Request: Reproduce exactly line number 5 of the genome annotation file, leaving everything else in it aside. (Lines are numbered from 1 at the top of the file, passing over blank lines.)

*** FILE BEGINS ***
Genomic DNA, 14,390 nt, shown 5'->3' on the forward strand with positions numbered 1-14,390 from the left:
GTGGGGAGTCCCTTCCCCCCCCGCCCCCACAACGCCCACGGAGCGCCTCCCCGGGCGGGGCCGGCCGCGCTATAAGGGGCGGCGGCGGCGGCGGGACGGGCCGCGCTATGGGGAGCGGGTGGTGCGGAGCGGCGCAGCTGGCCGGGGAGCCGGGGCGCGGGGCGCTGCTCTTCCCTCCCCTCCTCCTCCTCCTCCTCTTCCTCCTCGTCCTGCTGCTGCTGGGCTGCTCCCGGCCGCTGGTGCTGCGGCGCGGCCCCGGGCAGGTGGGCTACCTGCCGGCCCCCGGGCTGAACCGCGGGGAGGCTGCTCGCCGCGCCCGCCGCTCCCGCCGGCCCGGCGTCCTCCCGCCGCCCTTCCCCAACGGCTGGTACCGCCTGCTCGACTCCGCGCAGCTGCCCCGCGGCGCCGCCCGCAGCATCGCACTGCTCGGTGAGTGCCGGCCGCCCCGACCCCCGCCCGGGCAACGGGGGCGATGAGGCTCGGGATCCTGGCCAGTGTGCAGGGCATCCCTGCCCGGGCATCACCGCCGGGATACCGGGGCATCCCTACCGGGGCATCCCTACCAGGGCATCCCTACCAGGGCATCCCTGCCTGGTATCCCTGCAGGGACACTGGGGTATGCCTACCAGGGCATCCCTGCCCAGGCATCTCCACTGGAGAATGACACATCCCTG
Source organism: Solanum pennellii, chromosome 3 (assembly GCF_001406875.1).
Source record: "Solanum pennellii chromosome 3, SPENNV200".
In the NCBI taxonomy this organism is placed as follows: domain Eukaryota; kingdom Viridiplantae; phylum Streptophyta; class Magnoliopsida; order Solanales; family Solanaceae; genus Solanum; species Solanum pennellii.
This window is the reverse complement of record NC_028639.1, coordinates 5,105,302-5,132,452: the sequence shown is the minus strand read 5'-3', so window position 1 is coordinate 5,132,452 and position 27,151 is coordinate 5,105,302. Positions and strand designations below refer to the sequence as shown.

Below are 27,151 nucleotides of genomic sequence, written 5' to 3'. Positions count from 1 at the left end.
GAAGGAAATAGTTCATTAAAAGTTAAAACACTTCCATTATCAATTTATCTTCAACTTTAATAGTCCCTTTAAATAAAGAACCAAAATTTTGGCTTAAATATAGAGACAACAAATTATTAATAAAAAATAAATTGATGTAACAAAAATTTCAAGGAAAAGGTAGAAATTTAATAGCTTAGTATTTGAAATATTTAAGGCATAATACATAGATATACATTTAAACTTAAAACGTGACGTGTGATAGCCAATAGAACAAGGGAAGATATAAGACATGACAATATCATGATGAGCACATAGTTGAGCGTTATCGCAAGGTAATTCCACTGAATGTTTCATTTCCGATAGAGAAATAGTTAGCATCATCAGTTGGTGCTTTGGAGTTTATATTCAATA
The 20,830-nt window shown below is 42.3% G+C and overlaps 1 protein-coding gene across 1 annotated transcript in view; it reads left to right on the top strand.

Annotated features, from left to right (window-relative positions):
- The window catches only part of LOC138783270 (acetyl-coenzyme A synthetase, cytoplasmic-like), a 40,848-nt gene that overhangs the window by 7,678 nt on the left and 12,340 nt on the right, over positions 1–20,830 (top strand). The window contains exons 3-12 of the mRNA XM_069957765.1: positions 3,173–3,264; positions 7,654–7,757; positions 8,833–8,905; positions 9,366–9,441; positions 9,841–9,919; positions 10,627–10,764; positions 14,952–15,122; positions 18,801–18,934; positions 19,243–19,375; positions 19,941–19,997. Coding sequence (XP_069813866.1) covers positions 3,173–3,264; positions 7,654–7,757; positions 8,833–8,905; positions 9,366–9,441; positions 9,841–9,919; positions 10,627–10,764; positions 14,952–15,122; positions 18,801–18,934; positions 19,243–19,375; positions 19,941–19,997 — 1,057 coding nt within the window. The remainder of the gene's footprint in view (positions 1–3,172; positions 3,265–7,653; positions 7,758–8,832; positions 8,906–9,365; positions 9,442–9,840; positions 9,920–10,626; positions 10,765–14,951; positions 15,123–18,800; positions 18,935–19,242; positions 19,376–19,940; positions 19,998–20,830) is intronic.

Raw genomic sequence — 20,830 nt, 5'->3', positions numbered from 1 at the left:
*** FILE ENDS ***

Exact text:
In the NCBI taxonomy this organism is placed as follows: domain Eukaryota; kingdom Viridiplantae; phylum Streptophyta; class Magnoliopsida; order Solanales; family Solanaceae; genus Solanum; species Solanum pennellii.